Knowledge@Wharton: And that’s interesting, because we’ve seen stories in the last year or two about whether or not we’re going to see the loss of investment counselors at a lot of these firms because of the nature of robo-advising and the algorithm–which seemingly all businesses rely on at this point–that they were basically going to take some of this business away from the actual human beings being there.
Baker: Right. I think what we’re going to see is a change in what we think of as the “person” who’s the financial advisor. It’s not going to be so much the economics/Wharton finance-major, and it might be more a person trained in social work–someone who’s really good at helping people make a plan and sticking to it–because the investment work is really being done by the programmers who are writing the algorithms for the robo-advising part.
Knowledge@Wharton: In looking at the other areas, such as the banking sector, it’s not really a surprise. Because if robo-advising is used in investments, it is natural tie to also see it in banking. But with the insurance industry, robo-advising is more of a new process. But then again, insurance is based on data points and algorithms.
Baker: Believe it or not, the Affordable Care Act played a role in the insurance robo-advising. The Affordable Care Act set up these insurance exchanges, and the insurance exchanges are kind of a robo-advisor–to the extent they are really decision-support tools, rather than just sorts and ledgers. So your web brokers, your insurance exchanges–these are places where they’re using tools to help match people to a financial product. Those tools are not as advanced, in general, as they could be.
But they’re moving in that direction. And believe it or not, banking is the trailing part of the financial services sector here.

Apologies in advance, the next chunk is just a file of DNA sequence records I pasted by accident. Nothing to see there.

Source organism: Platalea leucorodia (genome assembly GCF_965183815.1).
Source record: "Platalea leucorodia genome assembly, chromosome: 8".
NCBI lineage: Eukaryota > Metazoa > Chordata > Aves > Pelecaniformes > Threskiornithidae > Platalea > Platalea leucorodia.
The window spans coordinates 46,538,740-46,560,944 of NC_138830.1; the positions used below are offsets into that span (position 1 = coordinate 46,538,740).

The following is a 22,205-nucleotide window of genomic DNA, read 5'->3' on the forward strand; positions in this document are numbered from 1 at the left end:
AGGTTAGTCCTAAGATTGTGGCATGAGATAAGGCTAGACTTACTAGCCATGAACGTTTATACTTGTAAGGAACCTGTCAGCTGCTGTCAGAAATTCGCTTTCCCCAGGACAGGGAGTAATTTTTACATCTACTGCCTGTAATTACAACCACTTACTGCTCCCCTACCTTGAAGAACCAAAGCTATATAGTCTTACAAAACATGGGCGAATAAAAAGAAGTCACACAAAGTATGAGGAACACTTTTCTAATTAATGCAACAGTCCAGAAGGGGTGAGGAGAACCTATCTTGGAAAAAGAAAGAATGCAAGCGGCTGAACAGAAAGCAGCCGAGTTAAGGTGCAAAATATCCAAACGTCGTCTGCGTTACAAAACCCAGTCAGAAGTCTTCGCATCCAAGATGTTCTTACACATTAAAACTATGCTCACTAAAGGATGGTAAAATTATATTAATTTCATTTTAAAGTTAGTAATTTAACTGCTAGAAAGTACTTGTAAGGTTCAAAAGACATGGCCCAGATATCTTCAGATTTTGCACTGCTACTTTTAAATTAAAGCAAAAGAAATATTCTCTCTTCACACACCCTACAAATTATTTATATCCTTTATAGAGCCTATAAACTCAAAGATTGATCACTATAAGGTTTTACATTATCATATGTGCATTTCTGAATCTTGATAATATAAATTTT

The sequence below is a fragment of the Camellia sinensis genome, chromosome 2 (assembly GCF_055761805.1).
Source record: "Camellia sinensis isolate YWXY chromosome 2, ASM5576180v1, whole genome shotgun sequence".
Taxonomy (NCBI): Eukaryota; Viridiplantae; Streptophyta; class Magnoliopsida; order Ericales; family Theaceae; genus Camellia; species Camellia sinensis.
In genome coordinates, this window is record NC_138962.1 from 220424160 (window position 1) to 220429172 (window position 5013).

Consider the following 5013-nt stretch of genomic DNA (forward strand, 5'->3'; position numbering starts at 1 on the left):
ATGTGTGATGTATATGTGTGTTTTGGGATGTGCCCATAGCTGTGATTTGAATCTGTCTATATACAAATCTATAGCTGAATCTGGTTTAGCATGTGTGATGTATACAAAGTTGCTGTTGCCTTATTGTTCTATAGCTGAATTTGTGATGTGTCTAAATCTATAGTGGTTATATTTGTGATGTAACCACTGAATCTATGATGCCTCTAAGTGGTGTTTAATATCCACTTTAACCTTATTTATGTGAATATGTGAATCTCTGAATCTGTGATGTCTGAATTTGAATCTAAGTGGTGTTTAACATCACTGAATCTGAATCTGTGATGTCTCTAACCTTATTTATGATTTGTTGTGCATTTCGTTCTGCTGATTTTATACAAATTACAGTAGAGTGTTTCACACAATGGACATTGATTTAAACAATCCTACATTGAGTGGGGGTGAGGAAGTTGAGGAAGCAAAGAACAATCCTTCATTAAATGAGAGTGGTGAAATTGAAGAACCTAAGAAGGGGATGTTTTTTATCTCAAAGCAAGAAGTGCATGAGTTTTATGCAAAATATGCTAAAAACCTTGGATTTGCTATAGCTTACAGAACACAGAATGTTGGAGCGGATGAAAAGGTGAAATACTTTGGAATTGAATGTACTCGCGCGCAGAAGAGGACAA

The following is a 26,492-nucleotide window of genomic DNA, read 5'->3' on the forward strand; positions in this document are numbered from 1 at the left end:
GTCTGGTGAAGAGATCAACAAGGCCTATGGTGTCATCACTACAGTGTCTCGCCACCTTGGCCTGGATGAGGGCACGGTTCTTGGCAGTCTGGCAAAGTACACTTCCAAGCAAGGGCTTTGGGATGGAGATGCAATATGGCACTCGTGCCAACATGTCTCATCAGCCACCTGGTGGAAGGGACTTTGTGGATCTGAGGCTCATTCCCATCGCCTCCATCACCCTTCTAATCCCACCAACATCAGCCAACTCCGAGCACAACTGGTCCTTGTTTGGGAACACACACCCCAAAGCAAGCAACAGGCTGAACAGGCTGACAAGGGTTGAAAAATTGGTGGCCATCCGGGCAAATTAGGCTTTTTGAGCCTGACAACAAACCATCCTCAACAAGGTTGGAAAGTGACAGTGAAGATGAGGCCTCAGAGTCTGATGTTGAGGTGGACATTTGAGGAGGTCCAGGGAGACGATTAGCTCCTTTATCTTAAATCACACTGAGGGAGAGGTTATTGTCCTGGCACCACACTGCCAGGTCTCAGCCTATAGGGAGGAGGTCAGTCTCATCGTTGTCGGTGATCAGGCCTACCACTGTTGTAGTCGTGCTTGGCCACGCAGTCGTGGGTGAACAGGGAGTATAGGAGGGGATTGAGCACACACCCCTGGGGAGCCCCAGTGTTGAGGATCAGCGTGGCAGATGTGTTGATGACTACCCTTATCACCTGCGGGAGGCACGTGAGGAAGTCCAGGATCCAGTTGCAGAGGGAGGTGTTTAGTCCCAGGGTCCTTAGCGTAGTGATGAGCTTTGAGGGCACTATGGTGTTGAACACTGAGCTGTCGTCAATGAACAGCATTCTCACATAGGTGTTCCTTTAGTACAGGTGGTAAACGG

Baker: Yes. There are not good mortgage comparison tools, for instance. There are starting to be some credit card comparison tools and some small business loan comparison tools, but part of the thing about banking is in banking, they give you the money, and then you pay it back. So there’s more of a concern about automating all the way through the transaction. Whereas in investment automated, you give them your money, so there’s less of a concern about fraud on the part of the consumer. Of course there’s plenty to be concerned about fraud on the other end. But with banking, they give you the money, so they’re very concerned about automating the process because of consumer fraud. And some of that we saw in the financial crisis. It wasn’t automated, but there was plenty of people ending up with money who shouldn’t have.
Knowledge@Wharton: Now the concern about fraud in general, with all of the different hacking that we have seen go on in a variety of different sectors, I think most Americans are concerned about fraud at this point. The element of fraud that we were mentioning before we went on the air is not necessarily the people, but it’s the actual production of the program where you could potentially see that fraud, which could catch up a lot of people.
Baker: Right. To date, the growth of robo-advisors has been by companies that are using the kinds of financial advice ideas developed by people like our Wharton Finance Department–these are good, consumer-focused, broad-diversification, passive investing, largely strategies–that are good. But as robo-advisors grow, there’s going to be room for people to be advertising robo-advisors that can beat the market.